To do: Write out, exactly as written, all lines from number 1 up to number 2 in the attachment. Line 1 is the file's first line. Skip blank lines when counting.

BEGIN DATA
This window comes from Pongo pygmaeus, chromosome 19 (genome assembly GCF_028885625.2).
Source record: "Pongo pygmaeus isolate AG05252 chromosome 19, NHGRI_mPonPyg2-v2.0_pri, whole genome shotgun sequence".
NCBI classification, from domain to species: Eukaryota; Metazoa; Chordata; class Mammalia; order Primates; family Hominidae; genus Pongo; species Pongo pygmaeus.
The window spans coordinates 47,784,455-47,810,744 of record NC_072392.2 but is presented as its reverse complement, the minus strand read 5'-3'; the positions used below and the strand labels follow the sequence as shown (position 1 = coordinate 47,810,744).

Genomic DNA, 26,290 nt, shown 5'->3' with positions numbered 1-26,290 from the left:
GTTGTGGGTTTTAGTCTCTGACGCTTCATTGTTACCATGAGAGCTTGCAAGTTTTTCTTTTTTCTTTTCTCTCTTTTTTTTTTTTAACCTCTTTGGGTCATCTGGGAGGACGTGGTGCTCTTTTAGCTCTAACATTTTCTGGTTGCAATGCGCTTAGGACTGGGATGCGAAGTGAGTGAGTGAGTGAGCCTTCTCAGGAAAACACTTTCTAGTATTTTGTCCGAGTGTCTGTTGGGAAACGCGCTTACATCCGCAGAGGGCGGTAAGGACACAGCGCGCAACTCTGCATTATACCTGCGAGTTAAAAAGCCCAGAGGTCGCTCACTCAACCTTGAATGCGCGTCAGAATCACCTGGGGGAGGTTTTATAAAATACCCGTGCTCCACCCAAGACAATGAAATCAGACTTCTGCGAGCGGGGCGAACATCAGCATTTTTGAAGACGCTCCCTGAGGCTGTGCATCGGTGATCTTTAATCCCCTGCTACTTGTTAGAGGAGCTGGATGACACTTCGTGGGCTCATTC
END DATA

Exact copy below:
This window comes from Pongo pygmaeus, chromosome 19 (genome assembly GCF_028885625.2).
Source record: "Pongo pygmaeus isolate AG05252 chromosome 19, NHGRI_mPonPyg2-v2.0_pri, whole genome shotgun sequence".